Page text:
While Puerto Rico continues to struggle with hurricane recovery, citizenst took action in Washington

Two months after Hurricane Maria, 50% of Puerto Rico's 3.4 million residents are still without power.
Image: AFP/Getty Images

It’s been two months since Hurricane Maria devastated Puerto Rico, leaving the island without power and causing the longest blackout in United States history.

Thousands of protesters marched throughout Washington D.C. on Sunday in the “Unity March for Puerto Rico,” a show of support for ongoing disaster relief efforts after the U.S. territory was decimated by Maria, a Category 4 storm.

The march, attended by numerous politicians, as well as celebrities like Lin-Manuel Miranda and chef José Andres, led protesters from the Capitol Building to the Lincoln Memorial.

As of Nov. 19, two months after the storm made landfall, 50 percent of the island is still without power. Power lines that have been restored remain unstable, causing daily, widespread outages. The U.S. Army Corps of Engineers estimates that 75 percent of the island will have power by the end of January

According to their website, Unity March organizers are calling for more aid in rebuilding Puerto Rico, the permanent repeal of the Jones Act (which slows down recovery efforts), and the cancellation of Puerto Rico’s more than $70 billion in debt.

President Donald Trump has previously criticized Puerto Rico’s debt, suggesting that it could limit the aid it receives. In fact, that criticism is one of the factors that prompted Sunday’s march.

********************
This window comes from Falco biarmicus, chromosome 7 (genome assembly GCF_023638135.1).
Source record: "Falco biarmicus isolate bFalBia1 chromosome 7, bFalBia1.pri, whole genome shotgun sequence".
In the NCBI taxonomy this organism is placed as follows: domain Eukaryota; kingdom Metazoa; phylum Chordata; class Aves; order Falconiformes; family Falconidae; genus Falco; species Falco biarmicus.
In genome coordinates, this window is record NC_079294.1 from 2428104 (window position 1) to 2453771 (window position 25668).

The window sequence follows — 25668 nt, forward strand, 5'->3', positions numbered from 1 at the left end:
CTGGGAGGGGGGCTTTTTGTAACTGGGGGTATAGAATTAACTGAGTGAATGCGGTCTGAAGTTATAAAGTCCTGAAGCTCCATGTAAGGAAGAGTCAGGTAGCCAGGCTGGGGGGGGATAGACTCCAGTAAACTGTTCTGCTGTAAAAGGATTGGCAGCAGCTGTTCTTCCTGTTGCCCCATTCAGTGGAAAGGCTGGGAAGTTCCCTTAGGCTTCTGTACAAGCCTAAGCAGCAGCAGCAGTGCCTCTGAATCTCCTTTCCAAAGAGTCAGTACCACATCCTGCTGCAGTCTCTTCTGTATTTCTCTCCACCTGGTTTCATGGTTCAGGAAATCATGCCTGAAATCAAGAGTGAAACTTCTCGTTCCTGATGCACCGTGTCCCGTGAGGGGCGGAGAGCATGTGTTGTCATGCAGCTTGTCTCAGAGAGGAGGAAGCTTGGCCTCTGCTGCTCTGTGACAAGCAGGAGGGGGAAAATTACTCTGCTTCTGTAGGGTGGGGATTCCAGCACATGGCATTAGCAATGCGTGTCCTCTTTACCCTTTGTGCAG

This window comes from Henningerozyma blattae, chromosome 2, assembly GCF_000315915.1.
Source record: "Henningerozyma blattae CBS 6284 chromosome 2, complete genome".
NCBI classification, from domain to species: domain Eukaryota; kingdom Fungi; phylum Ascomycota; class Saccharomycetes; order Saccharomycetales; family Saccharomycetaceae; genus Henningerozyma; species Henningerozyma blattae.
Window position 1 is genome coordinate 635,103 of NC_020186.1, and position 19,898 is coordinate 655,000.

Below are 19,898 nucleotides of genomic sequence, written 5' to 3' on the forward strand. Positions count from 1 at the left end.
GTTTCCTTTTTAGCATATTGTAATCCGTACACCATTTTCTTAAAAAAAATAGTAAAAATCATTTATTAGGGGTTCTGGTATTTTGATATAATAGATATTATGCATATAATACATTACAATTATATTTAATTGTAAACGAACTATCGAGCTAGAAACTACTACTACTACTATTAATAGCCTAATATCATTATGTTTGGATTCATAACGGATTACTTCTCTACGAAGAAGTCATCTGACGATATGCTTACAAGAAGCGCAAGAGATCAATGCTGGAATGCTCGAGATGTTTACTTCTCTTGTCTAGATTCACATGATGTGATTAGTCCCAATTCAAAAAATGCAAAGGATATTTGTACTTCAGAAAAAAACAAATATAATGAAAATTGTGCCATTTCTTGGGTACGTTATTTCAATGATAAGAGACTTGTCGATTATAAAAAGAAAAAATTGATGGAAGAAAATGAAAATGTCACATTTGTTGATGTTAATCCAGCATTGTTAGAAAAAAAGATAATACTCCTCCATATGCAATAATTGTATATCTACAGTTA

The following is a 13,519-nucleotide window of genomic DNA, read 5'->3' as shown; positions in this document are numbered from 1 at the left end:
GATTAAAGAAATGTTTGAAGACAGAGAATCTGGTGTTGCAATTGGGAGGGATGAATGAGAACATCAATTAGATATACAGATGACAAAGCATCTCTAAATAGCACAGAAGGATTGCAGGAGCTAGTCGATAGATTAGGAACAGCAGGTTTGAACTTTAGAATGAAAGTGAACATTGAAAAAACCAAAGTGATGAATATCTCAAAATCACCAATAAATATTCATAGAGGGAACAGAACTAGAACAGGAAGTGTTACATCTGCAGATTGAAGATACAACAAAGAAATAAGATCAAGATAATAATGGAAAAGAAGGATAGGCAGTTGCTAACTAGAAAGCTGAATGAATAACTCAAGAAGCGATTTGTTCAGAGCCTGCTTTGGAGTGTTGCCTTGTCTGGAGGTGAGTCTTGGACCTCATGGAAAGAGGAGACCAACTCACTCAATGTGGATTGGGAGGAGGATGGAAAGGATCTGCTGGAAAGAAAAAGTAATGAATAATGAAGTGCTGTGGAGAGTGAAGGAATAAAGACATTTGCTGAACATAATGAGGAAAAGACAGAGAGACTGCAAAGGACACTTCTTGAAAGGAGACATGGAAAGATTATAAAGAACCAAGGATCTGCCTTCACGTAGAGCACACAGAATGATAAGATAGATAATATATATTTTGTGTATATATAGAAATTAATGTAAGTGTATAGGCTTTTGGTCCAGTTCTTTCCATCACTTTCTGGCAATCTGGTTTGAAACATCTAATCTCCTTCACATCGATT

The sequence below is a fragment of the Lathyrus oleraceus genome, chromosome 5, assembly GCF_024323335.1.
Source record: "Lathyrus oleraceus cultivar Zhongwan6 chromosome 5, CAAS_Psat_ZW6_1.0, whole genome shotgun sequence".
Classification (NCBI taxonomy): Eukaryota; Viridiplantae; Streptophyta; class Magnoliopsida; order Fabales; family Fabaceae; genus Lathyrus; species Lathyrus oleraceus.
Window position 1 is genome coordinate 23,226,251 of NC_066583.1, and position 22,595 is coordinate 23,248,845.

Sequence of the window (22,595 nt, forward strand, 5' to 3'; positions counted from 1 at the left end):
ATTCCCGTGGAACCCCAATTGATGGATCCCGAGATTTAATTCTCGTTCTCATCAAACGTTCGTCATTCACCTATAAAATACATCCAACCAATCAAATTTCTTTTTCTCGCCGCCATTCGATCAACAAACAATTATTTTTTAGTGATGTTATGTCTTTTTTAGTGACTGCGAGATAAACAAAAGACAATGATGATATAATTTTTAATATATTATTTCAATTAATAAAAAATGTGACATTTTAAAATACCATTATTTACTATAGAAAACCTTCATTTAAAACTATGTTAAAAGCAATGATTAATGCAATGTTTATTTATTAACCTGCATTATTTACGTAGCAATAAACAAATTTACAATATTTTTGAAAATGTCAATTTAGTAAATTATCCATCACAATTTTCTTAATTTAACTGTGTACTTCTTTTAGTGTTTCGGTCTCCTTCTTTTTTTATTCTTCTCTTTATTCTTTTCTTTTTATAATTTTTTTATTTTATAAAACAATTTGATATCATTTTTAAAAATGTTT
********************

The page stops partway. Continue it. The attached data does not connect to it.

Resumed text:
The Trump administration recently requested $44 billion in hurricane aid from Congress, though much of it would be dedicated to recovery in Florida and Texas. The White House’s request falls billions short of the aid sought by both Texas (Governor Abbot asked for $61 billion in aid) and Puerto Rico (Governor Rosselló requested $94 billion). 

According to the White House, Puerto Rico’s damage assessment is still not completed, and more aid will be requested from Congress in the future.

Democratic and Republican lawmakers from areas affected by the Hurricane have called the White House’s response “wholly inadequate.”

In response, White House Press Secretary Sarah Huckabee Sanders said on Friday, “I don’t think $44 billion is a low amount and my guess is if you asked any average citizen across this country they wouldn’t feel that it’s low either.”

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Tags: activism climate-environment donald-trump hurricane-maria hurricane-maria-aid lin-manuel-miranda protest puerto-rico science us-world

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